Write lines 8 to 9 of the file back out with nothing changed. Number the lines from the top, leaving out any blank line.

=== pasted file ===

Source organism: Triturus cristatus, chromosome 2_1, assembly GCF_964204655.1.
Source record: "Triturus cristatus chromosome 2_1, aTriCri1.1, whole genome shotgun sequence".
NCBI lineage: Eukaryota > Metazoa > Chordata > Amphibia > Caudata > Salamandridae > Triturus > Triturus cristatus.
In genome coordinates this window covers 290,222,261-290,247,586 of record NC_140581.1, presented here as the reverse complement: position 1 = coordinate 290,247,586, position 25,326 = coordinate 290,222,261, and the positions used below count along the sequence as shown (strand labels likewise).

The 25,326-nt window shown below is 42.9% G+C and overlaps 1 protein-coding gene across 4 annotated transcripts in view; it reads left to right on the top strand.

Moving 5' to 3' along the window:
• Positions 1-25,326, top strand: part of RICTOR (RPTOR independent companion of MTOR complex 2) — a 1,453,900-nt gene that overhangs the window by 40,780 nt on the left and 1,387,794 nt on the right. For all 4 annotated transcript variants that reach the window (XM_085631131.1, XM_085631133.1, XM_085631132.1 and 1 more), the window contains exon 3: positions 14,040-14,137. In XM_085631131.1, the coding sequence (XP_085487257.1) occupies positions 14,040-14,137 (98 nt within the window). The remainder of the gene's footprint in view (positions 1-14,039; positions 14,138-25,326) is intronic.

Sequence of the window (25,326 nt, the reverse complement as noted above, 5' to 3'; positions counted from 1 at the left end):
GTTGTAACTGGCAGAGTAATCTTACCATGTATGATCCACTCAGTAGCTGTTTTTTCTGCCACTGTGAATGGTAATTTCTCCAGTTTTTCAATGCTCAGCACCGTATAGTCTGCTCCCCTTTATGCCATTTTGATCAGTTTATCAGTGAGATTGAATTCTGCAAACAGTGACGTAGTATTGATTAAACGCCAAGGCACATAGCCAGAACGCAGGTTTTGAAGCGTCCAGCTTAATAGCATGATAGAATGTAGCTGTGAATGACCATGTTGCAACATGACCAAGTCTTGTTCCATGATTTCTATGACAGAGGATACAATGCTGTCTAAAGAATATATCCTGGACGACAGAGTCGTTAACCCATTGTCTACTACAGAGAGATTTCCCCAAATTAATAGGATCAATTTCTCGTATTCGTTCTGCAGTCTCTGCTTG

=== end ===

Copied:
Sequence of the window (25,326 nt, the reverse complement as noted above, 5' to 3'; positions counted from 1 at the left end):
GTTGTAACTGGCAGAGTAATCTTACCATGTATGATCCACTCAGTAGCTGTTTTTTCTGCCACTGTGAATGGTAATTTCTCCAGTTTTTCAATGCTCAGCACCGTATAGTCTGCTCCCCTTTATGCCATTTTGATCAGTTTATCAGTGAGATTGAATTCTGCAAACAGTGACGTAGTATTGATTAAACGCCAAGGCACATAGCCAGAACGCAGGTTTTGAAGCGTCCAGCTTAATAGCATGATAGAATGTAGCTGTGAATGACCATGTTGCAACATGACCAAGTCTTGTTCCATGATTTCTATGACAGAGGATACAATGCTGTCTAAAGAATATATCCTGGACGACAGAGTCGTTAACCCATTGTCTACTACAGAGAGATTTCCCCAAATTAATAGGATCAATTTCTCGTATTCGTTCTGCAGTCTCTGCTTG